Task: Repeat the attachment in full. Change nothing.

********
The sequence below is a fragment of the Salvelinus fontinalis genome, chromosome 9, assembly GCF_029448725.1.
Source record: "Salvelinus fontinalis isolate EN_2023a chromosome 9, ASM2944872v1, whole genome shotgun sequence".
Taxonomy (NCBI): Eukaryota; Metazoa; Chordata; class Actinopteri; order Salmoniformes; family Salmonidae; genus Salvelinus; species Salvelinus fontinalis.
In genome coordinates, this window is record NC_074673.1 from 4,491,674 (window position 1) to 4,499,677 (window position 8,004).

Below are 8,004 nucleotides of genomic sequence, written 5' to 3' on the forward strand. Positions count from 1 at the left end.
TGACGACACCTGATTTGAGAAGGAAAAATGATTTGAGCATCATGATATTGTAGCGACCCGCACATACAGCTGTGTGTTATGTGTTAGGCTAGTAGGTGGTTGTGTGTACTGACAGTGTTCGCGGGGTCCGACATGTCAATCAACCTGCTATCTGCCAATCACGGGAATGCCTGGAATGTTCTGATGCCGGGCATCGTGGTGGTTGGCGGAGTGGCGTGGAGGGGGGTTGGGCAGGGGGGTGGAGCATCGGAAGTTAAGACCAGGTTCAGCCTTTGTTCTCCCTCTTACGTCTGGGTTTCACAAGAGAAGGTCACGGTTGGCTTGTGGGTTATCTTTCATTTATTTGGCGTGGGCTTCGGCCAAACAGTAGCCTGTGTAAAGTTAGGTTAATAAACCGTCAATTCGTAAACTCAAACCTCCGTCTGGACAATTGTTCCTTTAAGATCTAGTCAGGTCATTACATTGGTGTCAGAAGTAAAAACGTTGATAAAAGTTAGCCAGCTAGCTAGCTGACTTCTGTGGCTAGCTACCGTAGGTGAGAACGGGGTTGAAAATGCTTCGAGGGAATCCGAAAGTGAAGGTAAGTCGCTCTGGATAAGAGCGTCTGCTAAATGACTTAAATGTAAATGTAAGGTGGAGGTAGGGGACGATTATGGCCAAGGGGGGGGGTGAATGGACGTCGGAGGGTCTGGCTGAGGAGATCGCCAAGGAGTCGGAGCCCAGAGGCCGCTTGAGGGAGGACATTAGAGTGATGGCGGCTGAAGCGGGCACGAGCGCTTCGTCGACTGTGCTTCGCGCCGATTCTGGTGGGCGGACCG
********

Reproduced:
The sequence below is a fragment of the Salvelinus fontinalis genome, chromosome 9, assembly GCF_029448725.1.
Source record: "Salvelinus fontinalis isolate EN_2023a chromosome 9, ASM2944872v1, whole genome shotgun sequence".
Taxonomy (NCBI): Eukaryota; Metazoa; Chordata; class Actinopteri; order Salmoniformes; family Salmonidae; genus Salvelinus; species Salvelinus fontinalis.
In genome coordinates, this window is record NC_074673.1 from 4,491,674 (window position 1) to 4,499,677 (window position 8,004).

Below are 8,004 nucleotides of genomic sequence, written 5' to 3' on the forward strand. Positions count from 1 at the left end.
TGACGACACCTGATTTGAGAAGGAAAAATGATTTGAGCATCATGATATTGTAGCGACCCGCACATACAGCTGTGTGTTATGTGTTAGGCTAGTAGGTGGTTGTGTGTACTGACAGTGTTCGCGGGGTCCGACATGTCAATCAACCTGCTATCTGCCAATCACGGGAATGCCTGGAATGTTCTGATGCCGGGCATCGTGGTGGTTGGCGGAGTGGCGTGGAGGGGGGTTGGGCAGGGGGGTGGAGCATCGGAAGTTAAGACCAGGTTCAGCCTTTGTTCTCCCTCTTACGTCTGGGTTTCACAAGAGAAGGTCACGGTTGGCTTGTGGGTTATCTTTCATTTATTTGGCGTGGGCTTCGGCCAAACAGTAGCCTGTGTAAAGTTAGGTTAATAAACCGTCAATTCGTAAACTCAAACCTCCGTCTGGACAATTGTTCCTTTAAGATCTAGTCAGGTCATTACATTGGTGTCAGAAGTAAAAACGTTGATAAAAGTTAGCCAGCTAGCTAGCTGACTTCTGTGGCTAGCTACCGTAGGTGAGAACGGGGTTGAAAATGCTTCGAGGGAATCCGAAAGTGAAGGTAAGTCGCTCTGGATAAGAGCGTCTGCTAAATGACTTAAATGTAAATGTAAGGTGGAGGTAGGGGACGATTATGGCCAAGGGGGGGGGTGAATGGACGTCGGAGGGTCTGGCTGAGGAGATCGCCAAGGAGTCGGAGCCCAGAGGCCGCTTGAGGGAGGACATTAGAGTGATGGCGGCTGAAGCGGGCACGAGCGCTTCGTCGACTGTGCTTCGCGCCGATTCTGGTGGGCGGACCG